While the data allowed to sort coded text passages by the two types of relationship ‘personal’ and ‘positional’, the retrospective interviews did not provide sufficiently detailed information to see modalities. Nevertheless, in addition to these two modalities of more or less transmitter-centred control, the researchers identified from the coded interviews two ways of acquirers’ taking control over the hierarchical rules and described them as: “Acquirers circumvent the hierarchical relationship and take control over the social basis of transmission” and “Levels of hierarchy between trainers/masters and trainees/ apprentices become more equal: Acquirers change the role and train others”. The presentation illustrates these modalities with quotations from the data. Referring back to the underlying official pedagogic discourse and to earlier analyses of the modalities of discursive rules realised in German VET, the presentation argues that these ways of active control-taking over the hierarchical rules are likewise legitimate under the specific conditions of regulated German company VET. In sum, acquirers’ legitimate control-taking over the transmitter-acquirer-relationship suggests that in regulated German company VET, transmitters and acquirers are not separated as they are in schools. Regulated German company VET, then, is a realisation of Moore’s (1984) theoretically constructed transmission type where the transmitters are agents from the community and where “the social principle of hierarchy and exclusion which separated teachers-as-acquirers from other categories of acquirers is abolished” (op.cit., p. 408). When a rule is not “things must be kept apart”, but “things must be put together”, this points “to a very abstract or general principle” which acquirers are socialised into (Bernstein 1977, p. 155), more abstract, possibly, than to cover the needs of one workplace or one company. In conclusion, the presentation seeks for traces of this principle in the interview text passages coded “examination” and in macro-social provisions for trainers and trainees/apprentices.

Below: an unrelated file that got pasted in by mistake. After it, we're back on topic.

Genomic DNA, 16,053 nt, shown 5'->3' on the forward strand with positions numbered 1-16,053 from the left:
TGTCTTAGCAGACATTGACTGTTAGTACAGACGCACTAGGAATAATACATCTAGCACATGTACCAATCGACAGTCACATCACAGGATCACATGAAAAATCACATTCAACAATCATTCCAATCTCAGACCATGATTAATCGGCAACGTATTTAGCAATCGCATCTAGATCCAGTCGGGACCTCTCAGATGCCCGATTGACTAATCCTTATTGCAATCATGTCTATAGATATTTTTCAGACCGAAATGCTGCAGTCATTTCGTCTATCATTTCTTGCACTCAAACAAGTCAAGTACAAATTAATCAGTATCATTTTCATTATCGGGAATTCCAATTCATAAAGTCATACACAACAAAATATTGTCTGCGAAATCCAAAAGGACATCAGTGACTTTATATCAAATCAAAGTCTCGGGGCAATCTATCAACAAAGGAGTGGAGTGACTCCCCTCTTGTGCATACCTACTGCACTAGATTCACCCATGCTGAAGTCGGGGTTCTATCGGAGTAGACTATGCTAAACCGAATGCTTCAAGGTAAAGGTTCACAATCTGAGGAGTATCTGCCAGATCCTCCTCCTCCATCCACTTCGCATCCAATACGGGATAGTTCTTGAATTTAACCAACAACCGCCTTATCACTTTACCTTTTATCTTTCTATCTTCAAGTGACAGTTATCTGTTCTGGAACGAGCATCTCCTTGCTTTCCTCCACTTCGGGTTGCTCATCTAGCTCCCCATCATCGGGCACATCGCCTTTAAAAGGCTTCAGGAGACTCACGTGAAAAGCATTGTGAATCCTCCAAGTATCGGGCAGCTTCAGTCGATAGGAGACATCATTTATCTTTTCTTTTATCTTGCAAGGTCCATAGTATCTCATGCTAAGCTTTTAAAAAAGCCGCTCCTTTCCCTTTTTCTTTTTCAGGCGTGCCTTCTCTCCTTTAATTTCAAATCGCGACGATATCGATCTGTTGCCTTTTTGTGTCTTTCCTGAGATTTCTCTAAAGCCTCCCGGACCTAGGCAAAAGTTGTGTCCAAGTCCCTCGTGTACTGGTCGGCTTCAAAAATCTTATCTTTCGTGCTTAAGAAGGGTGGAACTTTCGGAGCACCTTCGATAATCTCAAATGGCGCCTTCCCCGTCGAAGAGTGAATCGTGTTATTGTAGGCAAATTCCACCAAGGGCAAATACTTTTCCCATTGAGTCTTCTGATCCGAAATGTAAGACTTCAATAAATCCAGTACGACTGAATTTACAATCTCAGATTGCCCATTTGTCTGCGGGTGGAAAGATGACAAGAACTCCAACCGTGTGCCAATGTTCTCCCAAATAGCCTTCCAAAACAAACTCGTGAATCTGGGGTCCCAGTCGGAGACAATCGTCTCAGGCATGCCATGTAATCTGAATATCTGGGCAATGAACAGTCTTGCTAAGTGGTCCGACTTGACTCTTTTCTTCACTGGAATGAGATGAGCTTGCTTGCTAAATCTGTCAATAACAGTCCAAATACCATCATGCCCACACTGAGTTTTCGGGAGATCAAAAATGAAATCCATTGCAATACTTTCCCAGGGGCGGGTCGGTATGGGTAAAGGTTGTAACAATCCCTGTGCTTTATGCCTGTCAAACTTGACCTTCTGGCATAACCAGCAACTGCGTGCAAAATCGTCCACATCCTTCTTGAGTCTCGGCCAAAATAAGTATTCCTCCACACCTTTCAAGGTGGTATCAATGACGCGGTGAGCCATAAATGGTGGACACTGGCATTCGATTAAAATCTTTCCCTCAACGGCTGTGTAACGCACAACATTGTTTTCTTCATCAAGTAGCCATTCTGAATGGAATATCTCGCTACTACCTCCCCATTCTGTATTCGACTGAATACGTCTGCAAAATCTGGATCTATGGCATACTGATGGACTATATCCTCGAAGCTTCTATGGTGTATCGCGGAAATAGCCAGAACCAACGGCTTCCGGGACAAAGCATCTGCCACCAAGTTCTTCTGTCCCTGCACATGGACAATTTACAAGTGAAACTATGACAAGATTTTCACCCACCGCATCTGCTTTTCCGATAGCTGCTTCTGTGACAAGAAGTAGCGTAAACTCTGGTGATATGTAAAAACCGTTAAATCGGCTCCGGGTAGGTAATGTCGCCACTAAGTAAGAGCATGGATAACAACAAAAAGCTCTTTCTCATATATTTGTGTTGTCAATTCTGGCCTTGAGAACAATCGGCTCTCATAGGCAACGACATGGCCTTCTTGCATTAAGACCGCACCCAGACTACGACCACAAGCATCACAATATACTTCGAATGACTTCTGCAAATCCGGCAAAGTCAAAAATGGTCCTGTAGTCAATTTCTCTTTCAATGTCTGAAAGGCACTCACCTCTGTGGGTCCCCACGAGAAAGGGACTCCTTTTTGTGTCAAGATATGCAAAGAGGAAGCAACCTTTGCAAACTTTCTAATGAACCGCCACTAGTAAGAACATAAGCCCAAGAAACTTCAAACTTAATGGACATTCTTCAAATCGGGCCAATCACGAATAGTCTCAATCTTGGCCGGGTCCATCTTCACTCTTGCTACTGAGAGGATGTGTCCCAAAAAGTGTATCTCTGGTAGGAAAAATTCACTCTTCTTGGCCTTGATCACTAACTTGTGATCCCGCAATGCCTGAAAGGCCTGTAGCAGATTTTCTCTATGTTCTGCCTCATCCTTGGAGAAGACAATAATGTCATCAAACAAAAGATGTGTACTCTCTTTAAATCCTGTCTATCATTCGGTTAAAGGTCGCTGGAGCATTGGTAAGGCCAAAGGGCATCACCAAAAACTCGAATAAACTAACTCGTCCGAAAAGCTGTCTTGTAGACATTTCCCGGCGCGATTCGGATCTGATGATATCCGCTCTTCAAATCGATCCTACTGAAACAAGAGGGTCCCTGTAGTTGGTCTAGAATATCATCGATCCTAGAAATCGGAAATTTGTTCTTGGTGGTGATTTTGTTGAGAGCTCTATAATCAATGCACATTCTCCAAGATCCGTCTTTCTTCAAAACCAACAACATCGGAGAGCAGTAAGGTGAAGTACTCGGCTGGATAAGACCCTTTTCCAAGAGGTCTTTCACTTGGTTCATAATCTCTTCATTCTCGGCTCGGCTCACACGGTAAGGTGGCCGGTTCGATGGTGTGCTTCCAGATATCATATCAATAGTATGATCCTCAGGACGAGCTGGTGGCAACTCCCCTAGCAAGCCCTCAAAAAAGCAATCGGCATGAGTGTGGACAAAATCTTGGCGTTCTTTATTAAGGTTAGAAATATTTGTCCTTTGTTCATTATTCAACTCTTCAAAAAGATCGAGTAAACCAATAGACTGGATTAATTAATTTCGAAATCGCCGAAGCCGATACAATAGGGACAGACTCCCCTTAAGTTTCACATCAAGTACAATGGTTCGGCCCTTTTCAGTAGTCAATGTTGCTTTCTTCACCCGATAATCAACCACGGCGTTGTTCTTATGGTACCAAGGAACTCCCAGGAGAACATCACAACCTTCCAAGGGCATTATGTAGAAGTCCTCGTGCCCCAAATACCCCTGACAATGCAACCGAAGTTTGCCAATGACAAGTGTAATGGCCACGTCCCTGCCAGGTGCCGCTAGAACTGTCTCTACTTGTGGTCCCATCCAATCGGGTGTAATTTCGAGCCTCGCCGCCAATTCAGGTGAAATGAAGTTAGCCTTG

Becker, H. S. (1972). A School is a Lousy Place To Learn Anything in. The American Behavioral Scientist, 16(1), 85-105. Bernstein, B. (1977). Class, Codes and Control, Vol. III - Towards a Theory of Educational Transmission (Revised ed.). London: Routledge & Kegan. Bernstein, B. (1990). Class, Codes and Control, Vol. IV - The structuring of pedagogic discourse. London, New York: Routledge. Bernstein, B. (2000). Pedagogy, Symbolic Control and Identity (Revised ed.). Boston: Rowman & Littlefield. Berufsbildungsgesetz (BBiG) [Vocational Training Act] from 23.03.2005, Federal Law Gazette, Part I No. 20, 31.03.2005, last amended by the Art. 24 of the Act of December 20, 2011. Gamble, J. (2004). Tacit Knowledge in Craft Pedagogy: A Sociological Analysis. unpublished PhD. University of Cape Town. Hager, P. (2007). Towards a new paradigm of vocational learning. In L. Clarke & C. Winch (Eds.), Vocational education - international approaches, developments and systems (pp. 105-117). London: Routledge. Hoadley, U. (2006). Analysing pedagogy: the problem of framing. working paper. Retrieved from http://www.education.uct.ac.za/sites/default/files/image_tool/images/104/hoadley2006.pdf Höhns, G. (2016). Recontextualisation in In-company Vocational Education in the Dual System in Germany. In P. Vitale & B. Exley (Eds.), Pedagogic Rights and Democratic Education: Bernsteinian explorations of curriculum, pedagogy and assessment (pp. 206-219). London: Routledge. Höhns, G. (2017). Pedagogic practice in company learning: the relevance of discourse. Journal of Vocational Education & Training, 1-21. doi: 10.1080/13636820.2017.1411390 Moore, R. (1984). Education and production: a generative model. (Ph.D.), University of London. Morais, A., & Neves, I. (2010). Basil Bernstein as an inspiration for educational research. In P. Singh, A. Sadovnik & S. Semel (Eds.), Toolkits, Translation Devices and Conceptual Accounts (pp. 11-32). New York: Lang. Moss, G. (2001). Bernstein's languages of description: some generative principles. [Article]. International Journal of Social Research Methodology, 4(1), 17-19. doi: 10.1080/136455701750069678 Wheelahan, L. (2010). Why knowledge matters in curriculum. Milton Park: Routledge. Witzel, A. (1982). Verfahren der qualitativen Sozialforschung - Überblick und Alternativen. Frankfurt/New York: Campus Verlag. Witzel, A. (2000). The problem-centered interview. Forum: Qualitative Social Research, 1. Witzel, A., & Reiter, H. (2012). The problem-centred interview. London: Sage.